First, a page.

In 2007, two kids in Michigan set out to earn their Girl Scout Bronze Award by raising awareness about the endangered orangutan. They learned that the orangutans’ habitat is being destroyed to plant oil palm plantations. After making the shocking discovery that palm oil was an ingredient in Girl Scout cookies, they launched a campaign to make Girl Scout cookies rainforest-safe.
Unveiled on the sidelines of a meeting of the Tropical Forest Alliance, a coalition of government leaders and companies from the Consumer Goods Forum, the innovation group (POIG) will determine production standards that will help the alliance meet the ambitious goal of eliminating deforestation from the production of soybeans, palm oil, beef and pulp and paper by 2020.
Forced labor, including debt bondage, also continues to sustain palm oil plantations in Malaysia, also on the Tier 2 Watch List, and Indonesia. (Palm oil is used in lots of processed foods, from Dunkin' Donuts to Girl Scout cookies.) Cargill, the largest importer of palm oil and trader of 25 percent of the world's palm oil supply, says it has a policy of not using any slave or child labor. But the Rainforest Action Network has alleged that one of Cargill's palm oil suppliers used slave labor on the island of Sumatra in Indonesia.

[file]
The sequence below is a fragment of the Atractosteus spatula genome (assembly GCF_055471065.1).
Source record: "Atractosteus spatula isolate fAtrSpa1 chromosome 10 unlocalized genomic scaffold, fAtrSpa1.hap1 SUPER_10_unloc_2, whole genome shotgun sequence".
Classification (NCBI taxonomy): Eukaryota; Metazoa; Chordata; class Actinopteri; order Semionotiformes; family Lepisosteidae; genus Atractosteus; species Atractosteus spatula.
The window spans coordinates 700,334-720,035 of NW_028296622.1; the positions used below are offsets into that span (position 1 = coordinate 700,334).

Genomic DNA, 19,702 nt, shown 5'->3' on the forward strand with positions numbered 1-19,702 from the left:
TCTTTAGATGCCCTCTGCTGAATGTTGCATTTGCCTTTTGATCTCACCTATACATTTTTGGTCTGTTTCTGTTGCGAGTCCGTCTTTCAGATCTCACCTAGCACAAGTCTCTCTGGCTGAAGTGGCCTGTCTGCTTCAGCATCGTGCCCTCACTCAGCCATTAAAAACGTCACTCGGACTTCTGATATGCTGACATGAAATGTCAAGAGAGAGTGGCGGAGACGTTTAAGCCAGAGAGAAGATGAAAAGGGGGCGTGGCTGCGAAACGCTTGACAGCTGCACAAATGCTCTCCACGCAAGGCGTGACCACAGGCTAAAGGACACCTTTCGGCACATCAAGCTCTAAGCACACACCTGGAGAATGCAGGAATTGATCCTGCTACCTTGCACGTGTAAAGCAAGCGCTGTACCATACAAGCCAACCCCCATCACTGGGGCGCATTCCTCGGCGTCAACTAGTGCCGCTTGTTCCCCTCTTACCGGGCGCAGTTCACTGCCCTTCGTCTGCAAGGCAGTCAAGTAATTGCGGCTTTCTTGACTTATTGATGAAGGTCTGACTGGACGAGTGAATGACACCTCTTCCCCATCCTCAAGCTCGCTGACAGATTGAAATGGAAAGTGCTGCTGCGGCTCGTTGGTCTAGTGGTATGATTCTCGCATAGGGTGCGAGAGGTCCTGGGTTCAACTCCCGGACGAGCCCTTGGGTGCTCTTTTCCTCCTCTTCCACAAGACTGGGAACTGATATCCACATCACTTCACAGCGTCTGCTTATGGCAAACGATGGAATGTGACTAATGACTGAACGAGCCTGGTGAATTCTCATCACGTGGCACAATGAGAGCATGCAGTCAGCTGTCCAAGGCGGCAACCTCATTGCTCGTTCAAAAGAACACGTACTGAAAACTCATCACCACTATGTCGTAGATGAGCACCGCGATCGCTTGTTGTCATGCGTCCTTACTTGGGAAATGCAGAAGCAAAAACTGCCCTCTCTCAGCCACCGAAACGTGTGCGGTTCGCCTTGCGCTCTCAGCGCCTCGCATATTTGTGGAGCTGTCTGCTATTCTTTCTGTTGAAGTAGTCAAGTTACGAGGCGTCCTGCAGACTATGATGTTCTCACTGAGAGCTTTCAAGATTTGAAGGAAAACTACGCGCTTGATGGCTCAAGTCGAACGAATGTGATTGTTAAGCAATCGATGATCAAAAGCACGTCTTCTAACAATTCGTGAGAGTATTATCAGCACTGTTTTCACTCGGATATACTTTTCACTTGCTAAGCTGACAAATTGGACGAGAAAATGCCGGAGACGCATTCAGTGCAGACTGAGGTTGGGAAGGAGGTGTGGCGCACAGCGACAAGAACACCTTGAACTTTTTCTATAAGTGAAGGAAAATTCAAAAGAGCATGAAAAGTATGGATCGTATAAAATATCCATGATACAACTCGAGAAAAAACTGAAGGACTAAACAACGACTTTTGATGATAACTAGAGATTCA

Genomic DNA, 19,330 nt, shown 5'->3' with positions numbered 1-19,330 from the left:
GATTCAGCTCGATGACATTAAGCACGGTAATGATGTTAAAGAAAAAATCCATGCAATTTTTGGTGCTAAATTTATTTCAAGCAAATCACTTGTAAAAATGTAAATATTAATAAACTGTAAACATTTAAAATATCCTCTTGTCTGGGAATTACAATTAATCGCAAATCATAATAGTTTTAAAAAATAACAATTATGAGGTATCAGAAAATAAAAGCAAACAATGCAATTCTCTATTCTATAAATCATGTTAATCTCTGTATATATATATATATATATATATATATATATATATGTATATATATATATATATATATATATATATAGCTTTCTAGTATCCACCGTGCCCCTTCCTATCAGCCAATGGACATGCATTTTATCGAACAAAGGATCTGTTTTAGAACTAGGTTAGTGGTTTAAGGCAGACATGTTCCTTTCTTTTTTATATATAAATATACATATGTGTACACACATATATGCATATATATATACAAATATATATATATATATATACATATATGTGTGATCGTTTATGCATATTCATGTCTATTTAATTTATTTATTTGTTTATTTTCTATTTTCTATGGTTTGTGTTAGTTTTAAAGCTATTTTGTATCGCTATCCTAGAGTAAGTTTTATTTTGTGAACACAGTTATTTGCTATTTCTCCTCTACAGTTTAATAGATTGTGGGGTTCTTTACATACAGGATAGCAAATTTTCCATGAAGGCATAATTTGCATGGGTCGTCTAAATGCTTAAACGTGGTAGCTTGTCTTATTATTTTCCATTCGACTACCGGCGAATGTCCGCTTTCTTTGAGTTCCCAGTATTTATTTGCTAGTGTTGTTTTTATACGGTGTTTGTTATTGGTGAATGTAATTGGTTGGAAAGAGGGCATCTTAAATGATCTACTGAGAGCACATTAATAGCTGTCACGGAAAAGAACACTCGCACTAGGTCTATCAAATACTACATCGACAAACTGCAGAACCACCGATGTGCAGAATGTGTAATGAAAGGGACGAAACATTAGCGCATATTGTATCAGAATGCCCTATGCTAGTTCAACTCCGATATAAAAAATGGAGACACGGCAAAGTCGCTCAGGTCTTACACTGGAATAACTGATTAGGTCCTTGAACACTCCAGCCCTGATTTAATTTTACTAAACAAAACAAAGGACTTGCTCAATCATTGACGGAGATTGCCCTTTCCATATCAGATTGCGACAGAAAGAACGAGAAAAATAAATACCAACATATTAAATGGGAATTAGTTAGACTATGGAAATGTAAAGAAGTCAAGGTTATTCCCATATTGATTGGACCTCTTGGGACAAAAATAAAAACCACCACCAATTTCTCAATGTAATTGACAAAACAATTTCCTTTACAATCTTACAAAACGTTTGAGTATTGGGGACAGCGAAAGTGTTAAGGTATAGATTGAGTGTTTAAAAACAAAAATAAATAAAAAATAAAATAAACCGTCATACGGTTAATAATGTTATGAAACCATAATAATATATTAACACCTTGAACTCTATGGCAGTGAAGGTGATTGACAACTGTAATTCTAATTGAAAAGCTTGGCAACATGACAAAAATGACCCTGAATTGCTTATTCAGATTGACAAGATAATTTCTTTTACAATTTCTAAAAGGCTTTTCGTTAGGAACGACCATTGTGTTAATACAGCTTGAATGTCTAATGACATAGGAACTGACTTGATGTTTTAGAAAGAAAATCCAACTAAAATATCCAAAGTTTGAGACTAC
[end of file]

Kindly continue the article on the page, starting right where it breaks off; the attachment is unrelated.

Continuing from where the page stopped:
SAN FRANCISCO–Rainforest Action Network (RAN) and Indonesian advocacy group, Sawit Watch, find continued evidence of abusive recruitment and labor practices and child labor on palm oil plantations in Indonesia. The groups’ findings center on one of the world’s most significant palm oil producers, Kuala Lumpur Kepong (KLK), which is a major supplier to U.S. agribusiness giant Cargill. This comes amidst a growing trend of investigations documenting controversial labor practices throughout Indonesia’s palm oil plantation industry.
Reports from around the globe paint a distressing portrait of palm-oil expansion, with land disputes, violent conflicts, and even murders carried out on behalf of palm-oil barons. “It’s a modern-day gold rush,” says Laurel Sutherlin of the Rainforest Action Network, a nonprofit with one of the most active and visible campaigns against palm oil. “Especially in the last decade, there has been a meteoric rise in global demand for palm oil.
Deforestation is at the top of the CIA’s list of environmental issues facing Indonesia, and much of it can be attributed to the creation of palm oil plantations, built to satisfy demands of the American market, which has increased the import of palm oil by 485 percent over the last decade.